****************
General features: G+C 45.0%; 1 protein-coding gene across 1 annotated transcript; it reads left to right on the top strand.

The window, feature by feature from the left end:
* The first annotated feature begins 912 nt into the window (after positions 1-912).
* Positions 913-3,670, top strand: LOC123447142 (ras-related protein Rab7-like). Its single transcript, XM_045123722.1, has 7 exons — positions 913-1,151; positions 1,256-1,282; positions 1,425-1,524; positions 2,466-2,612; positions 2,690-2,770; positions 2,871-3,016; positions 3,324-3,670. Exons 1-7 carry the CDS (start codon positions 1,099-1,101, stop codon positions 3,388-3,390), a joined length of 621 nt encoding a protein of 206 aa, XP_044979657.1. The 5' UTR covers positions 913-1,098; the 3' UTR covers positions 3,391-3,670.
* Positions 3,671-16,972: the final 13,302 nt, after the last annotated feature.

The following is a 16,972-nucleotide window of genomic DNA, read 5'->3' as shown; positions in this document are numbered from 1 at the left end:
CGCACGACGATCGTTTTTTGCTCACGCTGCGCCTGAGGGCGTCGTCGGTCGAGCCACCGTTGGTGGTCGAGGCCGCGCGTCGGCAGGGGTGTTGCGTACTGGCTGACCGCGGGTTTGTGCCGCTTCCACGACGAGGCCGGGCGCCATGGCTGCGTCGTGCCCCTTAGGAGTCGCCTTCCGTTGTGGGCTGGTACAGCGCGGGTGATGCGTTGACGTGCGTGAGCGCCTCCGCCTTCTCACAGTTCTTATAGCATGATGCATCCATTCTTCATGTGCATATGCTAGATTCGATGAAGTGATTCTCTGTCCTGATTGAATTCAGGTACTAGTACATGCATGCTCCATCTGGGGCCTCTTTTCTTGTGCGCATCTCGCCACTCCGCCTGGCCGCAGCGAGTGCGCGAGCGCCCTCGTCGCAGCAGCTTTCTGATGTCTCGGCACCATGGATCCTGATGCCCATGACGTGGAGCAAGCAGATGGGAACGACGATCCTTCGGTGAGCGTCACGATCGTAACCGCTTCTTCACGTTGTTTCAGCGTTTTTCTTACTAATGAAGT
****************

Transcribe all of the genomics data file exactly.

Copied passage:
General features: G+C 45.0%; 1 protein-coding gene across 1 annotated transcript; it reads left to right on the top strand.

The window, feature by feature from the left end:
* The first annotated feature begins 912 nt into the window (after positions 1-912).
* Positions 913-3,670, top strand: LOC123447142 (ras-related protein Rab7-like). Its single transcript, XM_045123722.1, has 7 exons — positions 913-1,151; positions 1,256-1,282; positions 1,425-1,524; positions 2,466-2,612; positions 2,690-2,770; positions 2,871-3,016; positions 3,324-3,670. Exons 1-7 carry the CDS (start codon positions 1,099-1,101, stop codon positions 3,388-3,390), a joined length of 621 nt encoding a protein of 206 aa, XP_044979657.1. The 5' UTR covers positions 913-1,098; the 3' UTR covers positions 3,391-3,670.
* Positions 3,671-16,972: the final 13,302 nt, after the last annotated feature.

The following is a 16,972-nucleotide window of genomic DNA, read 5'->3' as shown; positions in this document are numbered from 1 at the left end:
CGCACGACGATCGTTTTTTGCTCACGCTGCGCCTGAGGGCGTCGTCGGTCGAGCCACCGTTGGTGGTCGAGGCCGCGCGTCGGCAGGGGTGTTGCGTACTGGCTGACCGCGGGTTTGTGCCGCTTCCACGACGAGGCCGGGCGCCATGGCTGCGTCGTGCCCCTTAGGAGTCGCCTTCCGTTGTGGGCTGGTACAGCGCGGGTGATGCGTTGACGTGCGTGAGCGCCTCCGCCTTCTCACAGTTCTTATAGCATGATGCATCCATTCTTCATGTGCATATGCTAGATTCGATGAAGTGATTCTCTGTCCTGATTGAATTCAGGTACTAGTACATGCATGCTCCATCTGGGGCCTCTTTTCTTGTGCGCATCTCGCCACTCCGCCTGGCCGCAGCGAGTGCGCGAGCGCCCTCGTCGCAGCAGCTTTCTGATGTCTCGGCACCATGGATCCTGATGCCCATGACGTGGAGCAAGCAGATGGGAACGACGATCCTTCGGTGAGCGTCACGATCGTAACCGCTTCTTCACGTTGTTTCAGCGTTTTTCTTACTAATGAAGT